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Japan's Nuclear Regulation Authority Says Contaminated Water at Fukushima an 'Emergency'
The head of Japan’s Nuclear Regulation Authority (NRA), Shinji Kinjo has described the state of the Fukushima Daiichi Nuclear Power Plant as an “emergency”. He was referring to the plant operator’s inability to contain the highly radioactive water seeping from the buildings and out into the ocean. On Monday, it was revealed that water has breached an underground barrier, and it is still not certain how much toxic liquid has reached the sea or the levels of radiation it holds.
Tokyo Electric Power Co (TEPCO) has been roundly criticized over their measures to contain the meltdown. Amidst reversals of statements claiming no radiation contamination to groundwater had occurred as well as urging 2,000 workers to seek screenings for potential problems with thyroid cancer, the company has inspired little confidence among the public. In first few weeks of the earthquake and tsunami that damaged the plant in 2011, TEPCO was allowed to release tens of thousands of metric tons of water into the sea. These actions were understandably criticized by neighboring nations as well as local fishermen. The operator promised not to dump any more contaminated water without permission into the environment, but TEPCO is running out of places to store the nearly 400 metric tons of groundwater it pumps from the site each day.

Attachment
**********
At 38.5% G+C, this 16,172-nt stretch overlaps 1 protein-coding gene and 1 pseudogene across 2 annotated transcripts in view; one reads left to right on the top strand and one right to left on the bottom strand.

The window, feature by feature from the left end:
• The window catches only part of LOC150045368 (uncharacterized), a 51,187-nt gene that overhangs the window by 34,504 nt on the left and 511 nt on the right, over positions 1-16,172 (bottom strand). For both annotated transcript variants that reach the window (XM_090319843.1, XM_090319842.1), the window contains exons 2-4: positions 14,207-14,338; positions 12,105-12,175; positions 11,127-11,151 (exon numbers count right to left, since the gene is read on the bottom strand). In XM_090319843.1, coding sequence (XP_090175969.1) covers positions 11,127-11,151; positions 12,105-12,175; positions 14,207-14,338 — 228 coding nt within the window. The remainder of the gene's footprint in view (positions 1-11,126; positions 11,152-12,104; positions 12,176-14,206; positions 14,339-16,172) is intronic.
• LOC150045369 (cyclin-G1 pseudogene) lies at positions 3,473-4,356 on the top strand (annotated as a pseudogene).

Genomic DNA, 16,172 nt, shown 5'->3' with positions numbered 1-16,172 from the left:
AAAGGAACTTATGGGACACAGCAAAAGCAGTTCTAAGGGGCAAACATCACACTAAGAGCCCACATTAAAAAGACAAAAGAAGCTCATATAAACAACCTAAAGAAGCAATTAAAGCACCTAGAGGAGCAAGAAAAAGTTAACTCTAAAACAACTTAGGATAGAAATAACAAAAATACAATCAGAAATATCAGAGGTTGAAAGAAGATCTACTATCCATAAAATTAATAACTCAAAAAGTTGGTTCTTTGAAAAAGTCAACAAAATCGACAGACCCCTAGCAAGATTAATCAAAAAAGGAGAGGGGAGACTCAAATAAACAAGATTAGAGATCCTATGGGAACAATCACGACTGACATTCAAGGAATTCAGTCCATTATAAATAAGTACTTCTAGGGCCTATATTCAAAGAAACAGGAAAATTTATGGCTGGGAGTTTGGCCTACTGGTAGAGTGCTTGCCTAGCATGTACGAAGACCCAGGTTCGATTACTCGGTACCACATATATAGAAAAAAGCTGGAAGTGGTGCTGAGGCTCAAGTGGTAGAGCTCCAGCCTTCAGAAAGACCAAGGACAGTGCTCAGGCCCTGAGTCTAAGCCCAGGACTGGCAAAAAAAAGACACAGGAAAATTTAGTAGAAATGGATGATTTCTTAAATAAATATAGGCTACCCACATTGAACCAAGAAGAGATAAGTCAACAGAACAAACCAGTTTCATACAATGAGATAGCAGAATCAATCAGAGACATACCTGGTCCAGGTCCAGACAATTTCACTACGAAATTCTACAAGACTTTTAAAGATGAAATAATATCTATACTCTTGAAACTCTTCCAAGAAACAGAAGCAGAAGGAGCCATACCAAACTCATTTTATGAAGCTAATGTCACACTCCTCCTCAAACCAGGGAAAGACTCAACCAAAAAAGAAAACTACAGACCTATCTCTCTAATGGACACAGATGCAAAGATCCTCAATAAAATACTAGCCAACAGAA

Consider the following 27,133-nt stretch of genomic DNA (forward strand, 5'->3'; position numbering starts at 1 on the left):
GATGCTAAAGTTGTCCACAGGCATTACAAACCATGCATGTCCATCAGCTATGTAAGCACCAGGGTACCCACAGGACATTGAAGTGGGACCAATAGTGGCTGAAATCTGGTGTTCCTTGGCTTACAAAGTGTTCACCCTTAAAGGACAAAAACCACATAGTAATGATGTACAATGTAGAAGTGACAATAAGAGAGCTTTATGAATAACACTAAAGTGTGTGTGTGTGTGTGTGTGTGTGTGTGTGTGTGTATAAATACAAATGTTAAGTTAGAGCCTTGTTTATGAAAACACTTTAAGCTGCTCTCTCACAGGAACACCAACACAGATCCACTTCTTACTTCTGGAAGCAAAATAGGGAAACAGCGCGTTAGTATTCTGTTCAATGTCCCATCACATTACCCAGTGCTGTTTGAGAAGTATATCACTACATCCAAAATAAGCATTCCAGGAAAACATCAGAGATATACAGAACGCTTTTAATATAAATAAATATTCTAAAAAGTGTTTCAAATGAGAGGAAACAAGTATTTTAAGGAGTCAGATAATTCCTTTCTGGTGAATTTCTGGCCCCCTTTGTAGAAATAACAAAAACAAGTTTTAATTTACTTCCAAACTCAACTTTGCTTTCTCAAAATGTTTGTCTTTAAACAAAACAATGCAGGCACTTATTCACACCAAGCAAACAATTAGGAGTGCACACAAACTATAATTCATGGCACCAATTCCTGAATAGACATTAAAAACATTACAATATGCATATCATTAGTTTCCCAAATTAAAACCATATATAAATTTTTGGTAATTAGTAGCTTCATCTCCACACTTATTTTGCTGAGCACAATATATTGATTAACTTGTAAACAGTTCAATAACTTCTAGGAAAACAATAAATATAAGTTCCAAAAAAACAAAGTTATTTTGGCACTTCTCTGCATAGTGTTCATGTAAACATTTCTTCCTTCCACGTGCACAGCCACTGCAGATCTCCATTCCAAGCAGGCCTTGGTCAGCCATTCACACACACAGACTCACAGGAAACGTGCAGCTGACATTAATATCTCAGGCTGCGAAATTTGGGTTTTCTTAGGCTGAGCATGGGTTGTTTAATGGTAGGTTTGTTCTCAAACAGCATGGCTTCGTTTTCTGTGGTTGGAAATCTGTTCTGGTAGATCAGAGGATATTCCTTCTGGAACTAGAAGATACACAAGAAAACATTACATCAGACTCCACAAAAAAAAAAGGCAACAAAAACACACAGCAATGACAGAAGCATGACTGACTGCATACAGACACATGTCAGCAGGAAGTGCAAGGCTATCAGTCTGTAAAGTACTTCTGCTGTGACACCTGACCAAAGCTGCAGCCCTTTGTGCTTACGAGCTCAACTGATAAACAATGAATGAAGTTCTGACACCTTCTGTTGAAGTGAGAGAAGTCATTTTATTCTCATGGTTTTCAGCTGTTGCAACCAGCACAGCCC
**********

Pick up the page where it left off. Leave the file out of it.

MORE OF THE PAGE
TEPCO’s latest attempt to mitigate the mess was to construct an underground wall by injecting chemicals that harden the earth. However, this reaction only reaches downward of 1.8 meters. By building a barrier, water could begin to accumulate and seep sideways out into the Pacific or towards the surface where it would flow incredibly quickly. Experts estimate that Fukushima has as little as three weeks until the contaminated water reaches the environment.
On Monday, a TEPCO spokesperson said that the company planned to pump an extra 100 metric tons of groundwater each day until the end of the week. They acknowledged that 20 trillion to 40 trillion becquerels of radioactive tritium had leaked since the meltdown, as well as cesium and strontium-90. With original estimates of four decades to contain the spill, the effects of the Fukushima Daiichi will undoubtedly continue to make a indelible mark on the country and environment.
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